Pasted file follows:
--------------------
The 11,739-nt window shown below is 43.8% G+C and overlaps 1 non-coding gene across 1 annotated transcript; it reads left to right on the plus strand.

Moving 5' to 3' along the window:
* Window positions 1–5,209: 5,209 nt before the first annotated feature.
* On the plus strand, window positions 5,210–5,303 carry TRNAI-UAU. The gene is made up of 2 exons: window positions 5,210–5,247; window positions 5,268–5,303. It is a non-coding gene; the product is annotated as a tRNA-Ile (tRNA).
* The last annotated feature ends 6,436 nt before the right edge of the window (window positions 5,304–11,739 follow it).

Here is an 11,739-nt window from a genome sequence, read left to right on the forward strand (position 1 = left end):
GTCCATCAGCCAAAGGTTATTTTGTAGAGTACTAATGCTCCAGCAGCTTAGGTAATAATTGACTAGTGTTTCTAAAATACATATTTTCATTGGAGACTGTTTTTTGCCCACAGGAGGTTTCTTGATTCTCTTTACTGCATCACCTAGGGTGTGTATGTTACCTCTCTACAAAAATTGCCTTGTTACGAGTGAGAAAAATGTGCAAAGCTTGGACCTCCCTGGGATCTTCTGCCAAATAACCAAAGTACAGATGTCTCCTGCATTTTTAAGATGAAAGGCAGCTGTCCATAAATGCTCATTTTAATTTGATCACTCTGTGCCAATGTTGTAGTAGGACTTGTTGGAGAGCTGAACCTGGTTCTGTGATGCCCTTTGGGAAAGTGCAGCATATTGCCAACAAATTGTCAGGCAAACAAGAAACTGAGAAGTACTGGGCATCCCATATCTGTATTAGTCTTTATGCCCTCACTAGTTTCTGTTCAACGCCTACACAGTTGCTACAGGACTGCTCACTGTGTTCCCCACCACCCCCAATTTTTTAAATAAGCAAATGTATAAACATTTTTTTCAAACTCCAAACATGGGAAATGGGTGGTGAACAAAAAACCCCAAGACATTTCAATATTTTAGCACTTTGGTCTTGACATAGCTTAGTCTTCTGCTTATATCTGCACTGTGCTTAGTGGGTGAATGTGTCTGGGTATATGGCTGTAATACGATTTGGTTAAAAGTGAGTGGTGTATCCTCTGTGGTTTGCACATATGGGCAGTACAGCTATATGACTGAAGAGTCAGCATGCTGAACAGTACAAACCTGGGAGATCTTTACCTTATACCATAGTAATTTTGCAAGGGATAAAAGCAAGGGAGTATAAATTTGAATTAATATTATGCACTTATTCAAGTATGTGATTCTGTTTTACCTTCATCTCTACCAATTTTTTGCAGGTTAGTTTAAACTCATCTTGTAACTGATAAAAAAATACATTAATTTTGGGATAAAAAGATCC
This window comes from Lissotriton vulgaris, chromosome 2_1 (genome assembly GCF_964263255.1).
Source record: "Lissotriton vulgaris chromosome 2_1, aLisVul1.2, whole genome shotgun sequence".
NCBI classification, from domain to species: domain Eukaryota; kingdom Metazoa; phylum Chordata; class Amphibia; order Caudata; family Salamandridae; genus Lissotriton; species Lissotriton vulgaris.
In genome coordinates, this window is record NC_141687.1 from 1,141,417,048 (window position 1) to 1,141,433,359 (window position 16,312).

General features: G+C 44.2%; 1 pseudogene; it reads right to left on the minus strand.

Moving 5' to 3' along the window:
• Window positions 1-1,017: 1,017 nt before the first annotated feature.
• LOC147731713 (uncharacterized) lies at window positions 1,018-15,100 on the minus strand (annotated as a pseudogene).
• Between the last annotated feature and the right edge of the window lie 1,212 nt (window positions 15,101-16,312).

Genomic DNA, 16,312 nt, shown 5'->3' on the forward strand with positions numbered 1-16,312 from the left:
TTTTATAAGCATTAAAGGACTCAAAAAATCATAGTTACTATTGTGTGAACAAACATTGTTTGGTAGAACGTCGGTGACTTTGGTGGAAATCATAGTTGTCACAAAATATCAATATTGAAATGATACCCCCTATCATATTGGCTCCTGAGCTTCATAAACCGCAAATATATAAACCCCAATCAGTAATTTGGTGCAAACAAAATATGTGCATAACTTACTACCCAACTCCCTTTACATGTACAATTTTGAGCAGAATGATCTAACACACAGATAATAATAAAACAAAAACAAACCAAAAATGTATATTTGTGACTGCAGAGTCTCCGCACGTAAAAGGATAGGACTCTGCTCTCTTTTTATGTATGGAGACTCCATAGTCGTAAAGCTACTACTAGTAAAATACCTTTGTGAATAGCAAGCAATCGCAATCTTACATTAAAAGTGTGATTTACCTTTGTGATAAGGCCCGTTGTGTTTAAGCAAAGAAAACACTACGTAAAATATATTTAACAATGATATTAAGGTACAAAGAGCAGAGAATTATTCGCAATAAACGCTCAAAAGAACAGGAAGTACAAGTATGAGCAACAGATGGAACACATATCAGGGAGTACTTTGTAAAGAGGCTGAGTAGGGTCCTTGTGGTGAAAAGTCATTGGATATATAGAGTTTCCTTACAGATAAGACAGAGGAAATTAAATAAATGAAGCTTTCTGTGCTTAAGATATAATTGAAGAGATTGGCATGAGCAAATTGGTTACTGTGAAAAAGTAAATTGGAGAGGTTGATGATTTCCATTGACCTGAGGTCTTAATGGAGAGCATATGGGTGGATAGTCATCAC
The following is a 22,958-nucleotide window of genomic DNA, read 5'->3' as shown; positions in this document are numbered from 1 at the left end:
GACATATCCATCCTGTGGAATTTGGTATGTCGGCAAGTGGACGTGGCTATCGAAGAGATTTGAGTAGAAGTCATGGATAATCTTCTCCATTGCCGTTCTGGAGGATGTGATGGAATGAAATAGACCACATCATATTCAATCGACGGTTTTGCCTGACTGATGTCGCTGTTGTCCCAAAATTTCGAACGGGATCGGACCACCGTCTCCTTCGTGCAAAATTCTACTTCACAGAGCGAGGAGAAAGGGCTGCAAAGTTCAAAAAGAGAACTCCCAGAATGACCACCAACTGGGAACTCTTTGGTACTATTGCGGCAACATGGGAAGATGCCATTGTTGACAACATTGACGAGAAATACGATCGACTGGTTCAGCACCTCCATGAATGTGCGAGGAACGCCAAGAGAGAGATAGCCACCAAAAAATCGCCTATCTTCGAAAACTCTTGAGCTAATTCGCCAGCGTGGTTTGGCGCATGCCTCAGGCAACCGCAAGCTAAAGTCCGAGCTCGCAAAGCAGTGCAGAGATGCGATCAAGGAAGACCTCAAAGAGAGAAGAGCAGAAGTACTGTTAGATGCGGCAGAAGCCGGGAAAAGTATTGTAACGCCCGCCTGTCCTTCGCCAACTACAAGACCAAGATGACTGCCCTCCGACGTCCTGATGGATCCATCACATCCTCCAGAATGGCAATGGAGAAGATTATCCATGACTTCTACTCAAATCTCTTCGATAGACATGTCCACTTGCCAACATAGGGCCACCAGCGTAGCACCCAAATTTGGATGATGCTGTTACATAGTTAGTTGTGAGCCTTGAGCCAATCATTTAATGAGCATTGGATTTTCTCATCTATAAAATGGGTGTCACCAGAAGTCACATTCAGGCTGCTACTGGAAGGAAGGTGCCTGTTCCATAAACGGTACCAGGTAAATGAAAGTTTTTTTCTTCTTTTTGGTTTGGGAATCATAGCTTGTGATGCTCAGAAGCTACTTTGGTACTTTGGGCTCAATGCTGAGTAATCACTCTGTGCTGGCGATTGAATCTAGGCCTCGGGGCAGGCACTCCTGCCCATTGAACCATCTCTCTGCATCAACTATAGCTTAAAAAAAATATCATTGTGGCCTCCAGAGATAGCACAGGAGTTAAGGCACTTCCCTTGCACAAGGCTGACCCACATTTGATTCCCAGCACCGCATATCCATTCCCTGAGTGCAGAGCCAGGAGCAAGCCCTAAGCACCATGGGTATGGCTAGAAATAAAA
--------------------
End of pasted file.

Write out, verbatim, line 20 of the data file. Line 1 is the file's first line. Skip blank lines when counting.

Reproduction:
GACATATCCATCCTGTGGAATTTGGTATGTCGGCAAGTGGACGTGGCTATCGAAGAGATTTGAGTAGAAGTCATGGATAATCTTCTCCATTGCCGTTCTGGAGGATGTGATGGAATGAAATAGACCACATCATATTCAATCGACGGTTTTGCCTGACTGATGTCGCTGTTGTCCCAAAATTTCGAACGGGATCGGACCACCGTCTCCTTCGTGCAAAATTCTACTTCACAGAGCGAGGAGAAAGGGCTGCAAAGTTCAAAAAGAGAACTCCCAGAATGACCACCAACTGGGAACTCTTTGGTACTATTGCGGCAACATGGGAAGATGCCATTGTTGACAACATTGACGAGAAATACGATCGACTGGTTCAGCACCTCCATGAATGTGCGAGGAACGCCAAGAGAGAGATAGCCACCAAAAAATCGCCTATCTTCGAAAACTCTTGAGCTAATTCGCCAGCGTGGTTTGGCGCATGCCTCAGGCAACCGCAAGCTAAAGTCCGAGCTCGCAAAGCAGTGCAGAGATGCGATCAAGGAAGACCTCAAAGAGAGAAGAGCAGAAGTACTGTTAGATGCGGCAGAAGCCGGGAAAAGTATTGTAACGCCCGCCTGTCCTTCGCCAACTACAAGACCAAGATGACTGCCCTCCGACGTCCTGATGGATCCATCACATCCTCCAGAATGGCAATGGAGAAGATTATCCATGACTTCTACTCAAATCTCTTCGATAGACATGTCCACTTGCCAACATAGGGCCACCAGCGTAGCACCCAAATTTGGATGATGCTGTTACATAGTTAGTTGTGAGCCTTGAGCCAATCATTTAATGAGCATTGGATTTTCTCATCTATAAAATGGGTGTCACCAGAAGTCACATTCAGGCTGCTACTGGAAGGAAGGTGCCTGTTCCATAAACGGTACCAGGTAAATGAAAGTTTTTTTCTTCTTTTTGGTTTGGGAATCATAGCTTGTGATGCTCAGAAGCTACTTTGGTACTTTGGGCTCAATGCTGAGTAATCACTCTGTGCTGGCGATTGAATCTAGGCCTCGGGGCAGGCACTCCTGCCCATTGAACCATCTCTCTGCATCAACTATAGCTTAAAAAAAATATCATTGTGGCCTCCAGAGATAGCACAGGAGTTAAGGCACTTCCCTTGCACAAGGCTGACCCACATTTGATTCCCAGCACCGCATATCCATTCCCTGAGTGCAGAGCCAGGAGCAAGCCCTAAGCACCATGGGTATGGCTAGAAATAAAA